The fact is the corporate elite are the real freeloaders. They use their wealth and power to shape policy and politics. We hear John Schnatter complaining about 11-14 cents per pizza at Papa John's, we see Walmart cut employee hours below 30 so that they do not have to provide health insurance. Then they complain about those in the poverty they are responsible for maintaining and increasing by closing off those mechanisms of support that could make difference. They don't want to live near "those people" or have their offspring attend school with "those children." Often that means people of color. It also includes those demeaned as 'hillbillies" who oh by the way happen to be Caucasian, but they are not "dissed" directly because the elite depend on being able to foment their hatred and fear of people of color - and often of education and culture - in order to maintain political control. Lest you dismiss the fear and hatred of education and culture, remember Rick Santorum dismissing President Obama's desire to enable every child to attend college as "elitist."
Some of our problems began under Democratic administrations - remember that the deregulation of airlines was the brainchild of Alfred Kahn of Cornell University, who served under Jimmy Carter. And even before Reagan assumed the presidency we had been hearing argument against the progressivity of the tax system and that taxing corporate profits and inherited wealth represented an unfair double taxation. Simultaneously the same voices would argue for treating their income and their 'expenses" in more favorable ways than those available to the ordinary folks who make up the vast majority of our population. Our pattern of again and again lowering tax rates at the top end dates back at least to the 1960s.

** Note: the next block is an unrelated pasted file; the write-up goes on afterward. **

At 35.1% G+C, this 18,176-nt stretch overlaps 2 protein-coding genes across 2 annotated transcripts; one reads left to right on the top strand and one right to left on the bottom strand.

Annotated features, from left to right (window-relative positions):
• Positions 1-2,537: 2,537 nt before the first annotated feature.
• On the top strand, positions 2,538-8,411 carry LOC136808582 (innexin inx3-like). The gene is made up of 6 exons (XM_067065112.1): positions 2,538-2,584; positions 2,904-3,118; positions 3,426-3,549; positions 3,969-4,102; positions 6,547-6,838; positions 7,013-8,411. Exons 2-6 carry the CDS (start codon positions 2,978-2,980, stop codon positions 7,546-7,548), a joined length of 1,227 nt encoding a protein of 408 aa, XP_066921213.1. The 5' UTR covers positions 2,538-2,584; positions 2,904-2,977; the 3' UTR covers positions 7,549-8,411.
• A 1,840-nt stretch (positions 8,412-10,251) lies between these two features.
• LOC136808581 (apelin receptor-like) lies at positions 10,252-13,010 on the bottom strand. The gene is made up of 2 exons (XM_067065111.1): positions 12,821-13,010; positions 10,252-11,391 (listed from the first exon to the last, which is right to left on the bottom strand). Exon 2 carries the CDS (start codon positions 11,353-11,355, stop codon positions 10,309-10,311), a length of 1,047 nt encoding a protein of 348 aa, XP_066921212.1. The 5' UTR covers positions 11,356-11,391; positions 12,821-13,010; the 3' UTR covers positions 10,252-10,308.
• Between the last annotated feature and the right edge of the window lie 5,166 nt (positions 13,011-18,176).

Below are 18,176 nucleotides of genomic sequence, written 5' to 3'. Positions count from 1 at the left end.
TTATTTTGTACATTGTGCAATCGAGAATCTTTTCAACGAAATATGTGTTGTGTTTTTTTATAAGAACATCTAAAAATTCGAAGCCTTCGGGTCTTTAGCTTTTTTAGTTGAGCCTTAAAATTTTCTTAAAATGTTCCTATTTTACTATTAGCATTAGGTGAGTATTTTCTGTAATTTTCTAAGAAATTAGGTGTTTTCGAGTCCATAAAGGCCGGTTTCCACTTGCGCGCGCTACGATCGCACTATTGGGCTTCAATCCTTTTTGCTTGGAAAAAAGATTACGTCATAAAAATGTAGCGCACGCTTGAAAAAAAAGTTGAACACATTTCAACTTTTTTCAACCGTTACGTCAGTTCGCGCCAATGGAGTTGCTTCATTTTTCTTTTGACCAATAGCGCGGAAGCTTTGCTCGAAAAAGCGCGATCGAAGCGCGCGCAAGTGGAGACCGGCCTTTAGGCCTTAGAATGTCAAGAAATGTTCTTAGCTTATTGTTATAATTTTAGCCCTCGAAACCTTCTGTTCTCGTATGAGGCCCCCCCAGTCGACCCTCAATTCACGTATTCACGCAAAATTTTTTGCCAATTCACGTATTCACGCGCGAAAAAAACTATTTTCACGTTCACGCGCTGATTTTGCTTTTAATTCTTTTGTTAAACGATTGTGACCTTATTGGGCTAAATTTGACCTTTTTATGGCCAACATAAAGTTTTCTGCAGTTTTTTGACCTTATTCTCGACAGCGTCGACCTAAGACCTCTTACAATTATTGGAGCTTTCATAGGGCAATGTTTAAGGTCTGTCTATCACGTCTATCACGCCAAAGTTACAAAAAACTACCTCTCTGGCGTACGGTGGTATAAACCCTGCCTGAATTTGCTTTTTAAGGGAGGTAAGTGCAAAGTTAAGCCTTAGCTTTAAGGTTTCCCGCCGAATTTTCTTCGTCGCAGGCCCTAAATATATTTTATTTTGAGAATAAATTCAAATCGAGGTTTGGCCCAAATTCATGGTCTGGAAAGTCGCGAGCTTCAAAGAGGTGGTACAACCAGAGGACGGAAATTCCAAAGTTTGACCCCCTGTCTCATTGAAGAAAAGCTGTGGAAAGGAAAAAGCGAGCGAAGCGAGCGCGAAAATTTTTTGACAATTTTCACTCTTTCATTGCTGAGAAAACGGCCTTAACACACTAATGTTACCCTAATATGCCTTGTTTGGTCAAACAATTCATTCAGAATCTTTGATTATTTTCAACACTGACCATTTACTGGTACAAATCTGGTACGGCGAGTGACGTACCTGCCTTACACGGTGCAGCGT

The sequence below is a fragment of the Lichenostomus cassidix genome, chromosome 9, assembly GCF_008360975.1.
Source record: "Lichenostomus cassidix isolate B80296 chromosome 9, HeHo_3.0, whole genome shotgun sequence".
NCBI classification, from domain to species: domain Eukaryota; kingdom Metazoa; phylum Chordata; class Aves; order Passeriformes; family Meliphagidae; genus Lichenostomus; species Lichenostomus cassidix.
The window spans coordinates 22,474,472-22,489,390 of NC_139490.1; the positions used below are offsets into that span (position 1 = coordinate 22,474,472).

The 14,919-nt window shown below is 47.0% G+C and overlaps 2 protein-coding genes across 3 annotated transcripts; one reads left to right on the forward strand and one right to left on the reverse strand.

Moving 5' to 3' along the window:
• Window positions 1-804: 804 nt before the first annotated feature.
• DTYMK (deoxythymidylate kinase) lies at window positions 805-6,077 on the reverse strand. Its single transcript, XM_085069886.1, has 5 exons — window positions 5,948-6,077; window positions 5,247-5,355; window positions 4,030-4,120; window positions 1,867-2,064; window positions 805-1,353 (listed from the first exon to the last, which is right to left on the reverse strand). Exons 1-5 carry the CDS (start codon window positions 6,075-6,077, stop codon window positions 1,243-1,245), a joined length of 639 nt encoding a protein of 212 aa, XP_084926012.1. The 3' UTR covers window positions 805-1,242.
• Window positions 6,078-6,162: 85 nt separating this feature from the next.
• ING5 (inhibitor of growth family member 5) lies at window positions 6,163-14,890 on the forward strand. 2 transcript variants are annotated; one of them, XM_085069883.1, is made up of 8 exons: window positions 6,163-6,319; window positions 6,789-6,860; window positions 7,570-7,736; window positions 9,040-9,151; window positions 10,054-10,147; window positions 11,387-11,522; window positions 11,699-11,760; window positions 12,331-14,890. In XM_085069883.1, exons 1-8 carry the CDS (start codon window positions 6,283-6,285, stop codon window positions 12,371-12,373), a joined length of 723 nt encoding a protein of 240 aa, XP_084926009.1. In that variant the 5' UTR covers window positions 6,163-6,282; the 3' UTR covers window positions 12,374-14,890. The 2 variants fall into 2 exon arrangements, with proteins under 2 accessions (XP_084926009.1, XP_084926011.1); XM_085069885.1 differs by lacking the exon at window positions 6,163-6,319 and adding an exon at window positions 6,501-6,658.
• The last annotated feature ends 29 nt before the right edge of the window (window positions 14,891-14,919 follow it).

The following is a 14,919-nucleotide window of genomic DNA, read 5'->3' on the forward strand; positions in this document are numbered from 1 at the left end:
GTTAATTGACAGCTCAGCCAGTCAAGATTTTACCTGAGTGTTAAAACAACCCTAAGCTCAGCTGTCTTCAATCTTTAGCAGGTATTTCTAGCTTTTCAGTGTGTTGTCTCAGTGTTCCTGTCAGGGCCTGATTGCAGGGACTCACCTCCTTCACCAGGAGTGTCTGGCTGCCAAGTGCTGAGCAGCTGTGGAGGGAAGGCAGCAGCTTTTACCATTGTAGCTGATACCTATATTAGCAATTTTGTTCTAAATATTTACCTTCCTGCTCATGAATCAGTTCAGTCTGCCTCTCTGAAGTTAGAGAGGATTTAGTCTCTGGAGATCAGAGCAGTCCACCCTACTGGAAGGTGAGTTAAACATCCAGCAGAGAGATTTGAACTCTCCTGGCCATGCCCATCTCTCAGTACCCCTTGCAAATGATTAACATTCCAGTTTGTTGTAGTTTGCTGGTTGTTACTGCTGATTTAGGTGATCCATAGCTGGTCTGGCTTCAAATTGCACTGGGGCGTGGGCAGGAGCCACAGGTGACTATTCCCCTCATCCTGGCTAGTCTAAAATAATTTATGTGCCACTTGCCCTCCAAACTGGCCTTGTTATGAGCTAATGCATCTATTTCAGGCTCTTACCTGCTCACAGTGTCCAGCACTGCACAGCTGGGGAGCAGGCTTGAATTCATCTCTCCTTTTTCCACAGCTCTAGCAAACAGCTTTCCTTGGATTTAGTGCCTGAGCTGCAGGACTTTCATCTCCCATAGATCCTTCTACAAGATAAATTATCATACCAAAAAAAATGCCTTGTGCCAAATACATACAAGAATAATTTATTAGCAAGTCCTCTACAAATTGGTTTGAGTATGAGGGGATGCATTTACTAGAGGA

We can now look at more than 5 decades of a policy agenda that has lead to the increasing economic disparities with which we now live, the crumbling infrastructure we have not maintained, the dismantling of parts of the social safety net, and the concomitant reduction of justice and democracy as the wealth concentrated in ever fewer hands, human and corporate, distort our politics as well as our economics.
Instead we have those who can afford it hiring private security guards to provide protection police cannot offer many of the rest of us, building private clubs in lieu of public recreation facilities so they do not have to concern themselves with the well-being of those "other people."
And yes, rather than insist on functioning infrastructure buying whole house generators.
This has been the experiment of the past few decades.
I will let Kristof finish the thought, as he finishes his column:
Not even the hum of the most powerful private generator can disguise the failure of that long experiment.